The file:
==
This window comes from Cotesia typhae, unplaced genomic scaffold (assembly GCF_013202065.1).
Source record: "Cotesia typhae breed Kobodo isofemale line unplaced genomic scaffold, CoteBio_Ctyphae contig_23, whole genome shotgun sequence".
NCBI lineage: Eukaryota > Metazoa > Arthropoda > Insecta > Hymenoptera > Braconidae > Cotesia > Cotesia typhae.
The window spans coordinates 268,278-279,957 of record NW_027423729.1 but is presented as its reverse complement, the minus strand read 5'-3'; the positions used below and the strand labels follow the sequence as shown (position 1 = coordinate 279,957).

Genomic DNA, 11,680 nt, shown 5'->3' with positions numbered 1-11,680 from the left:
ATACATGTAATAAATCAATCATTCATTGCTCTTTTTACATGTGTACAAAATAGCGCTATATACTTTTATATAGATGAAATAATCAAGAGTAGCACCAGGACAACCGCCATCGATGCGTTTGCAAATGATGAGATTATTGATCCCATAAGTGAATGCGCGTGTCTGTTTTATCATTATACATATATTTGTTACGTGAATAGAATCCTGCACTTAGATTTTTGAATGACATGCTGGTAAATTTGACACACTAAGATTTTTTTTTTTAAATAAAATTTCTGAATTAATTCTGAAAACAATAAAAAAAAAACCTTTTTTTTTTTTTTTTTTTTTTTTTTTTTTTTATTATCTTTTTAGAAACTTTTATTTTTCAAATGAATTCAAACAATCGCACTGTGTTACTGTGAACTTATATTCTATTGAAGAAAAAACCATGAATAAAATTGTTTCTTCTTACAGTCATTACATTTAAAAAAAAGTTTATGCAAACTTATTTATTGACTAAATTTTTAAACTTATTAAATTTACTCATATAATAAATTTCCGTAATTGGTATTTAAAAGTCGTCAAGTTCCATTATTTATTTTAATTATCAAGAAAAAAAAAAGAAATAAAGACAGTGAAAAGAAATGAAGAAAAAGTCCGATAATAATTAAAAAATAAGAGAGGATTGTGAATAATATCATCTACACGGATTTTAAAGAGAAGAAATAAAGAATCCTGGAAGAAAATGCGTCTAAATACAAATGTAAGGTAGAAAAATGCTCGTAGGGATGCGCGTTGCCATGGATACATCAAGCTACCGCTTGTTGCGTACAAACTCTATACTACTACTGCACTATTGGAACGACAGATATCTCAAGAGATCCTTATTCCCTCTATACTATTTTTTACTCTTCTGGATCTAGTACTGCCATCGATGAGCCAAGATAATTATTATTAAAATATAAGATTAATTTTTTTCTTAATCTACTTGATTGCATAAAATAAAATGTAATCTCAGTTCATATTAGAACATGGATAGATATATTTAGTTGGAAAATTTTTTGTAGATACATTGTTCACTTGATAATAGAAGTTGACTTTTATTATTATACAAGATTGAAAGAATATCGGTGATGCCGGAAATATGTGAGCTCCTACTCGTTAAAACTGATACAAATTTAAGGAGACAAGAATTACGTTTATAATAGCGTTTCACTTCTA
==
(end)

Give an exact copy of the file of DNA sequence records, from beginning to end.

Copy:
This window comes from Cotesia typhae, unplaced genomic scaffold (assembly GCF_013202065.1).
Source record: "Cotesia typhae breed Kobodo isofemale line unplaced genomic scaffold, CoteBio_Ctyphae contig_23, whole genome shotgun sequence".
NCBI lineage: Eukaryota > Metazoa > Arthropoda > Insecta > Hymenoptera > Braconidae > Cotesia > Cotesia typhae.
The window spans coordinates 268,278-279,957 of record NW_027423729.1 but is presented as its reverse complement, the minus strand read 5'-3'; the positions used below and the strand labels follow the sequence as shown (position 1 = coordinate 279,957).

Genomic DNA, 11,680 nt, shown 5'->3' with positions numbered 1-11,680 from the left:
ATACATGTAATAAATCAATCATTCATTGCTCTTTTTACATGTGTACAAAATAGCGCTATATACTTTTATATAGATGAAATAATCAAGAGTAGCACCAGGACAACCGCCATCGATGCGTTTGCAAATGATGAGATTATTGATCCCATAAGTGAATGCGCGTGTCTGTTTTATCATTATACATATATTTGTTACGTGAATAGAATCCTGCACTTAGATTTTTGAATGACATGCTGGTAAATTTGACACACTAAGATTTTTTTTTTTAAATAAAATTTCTGAATTAATTCTGAAAACAATAAAAAAAAAACCTTTTTTTTTTTTTTTTTTTTTTTTTTTTTTTTATTATCTTTTTAGAAACTTTTATTTTTCAAATGAATTCAAACAATCGCACTGTGTTACTGTGAACTTATATTCTATTGAAGAAAAAACCATGAATAAAATTGTTTCTTCTTACAGTCATTACATTTAAAAAAAAGTTTATGCAAACTTATTTATTGACTAAATTTTTAAACTTATTAAATTTACTCATATAATAAATTTCCGTAATTGGTATTTAAAAGTCGTCAAGTTCCATTATTTATTTTAATTATCAAGAAAAAAAAAAGAAATAAAGACAGTGAAAAGAAATGAAGAAAAAGTCCGATAATAATTAAAAAATAAGAGAGGATTGTGAATAATATCATCTACACGGATTTTAAAGAGAAGAAATAAAGAATCCTGGAAGAAAATGCGTCTAAATACAAATGTAAGGTAGAAAAATGCTCGTAGGGATGCGCGTTGCCATGGATACATCAAGCTACCGCTTGTTGCGTACAAACTCTATACTACTACTGCACTATTGGAACGACAGATATCTCAAGAGATCCTTATTCCCTCTATACTATTTTTTACTCTTCTGGATCTAGTACTGCCATCGATGAGCCAAGATAATTATTATTAAAATATAAGATTAATTTTTTTCTTAATCTACTTGATTGCATAAAATAAAATGTAATCTCAGTTCATATTAGAACATGGATAGATATATTTAGTTGGAAAATTTTTTGTAGATACATTGTTCACTTGATAATAGAAGTTGACTTTTATTATTATACAAGATTGAAAGAATATCGGTGATGCCGGAAATATGTGAGCTCCTACTCGTTAAAACTGATACAAATTTAAGGAGACAAGAATTACGTTTATAATAGCGTTTCACTTCTA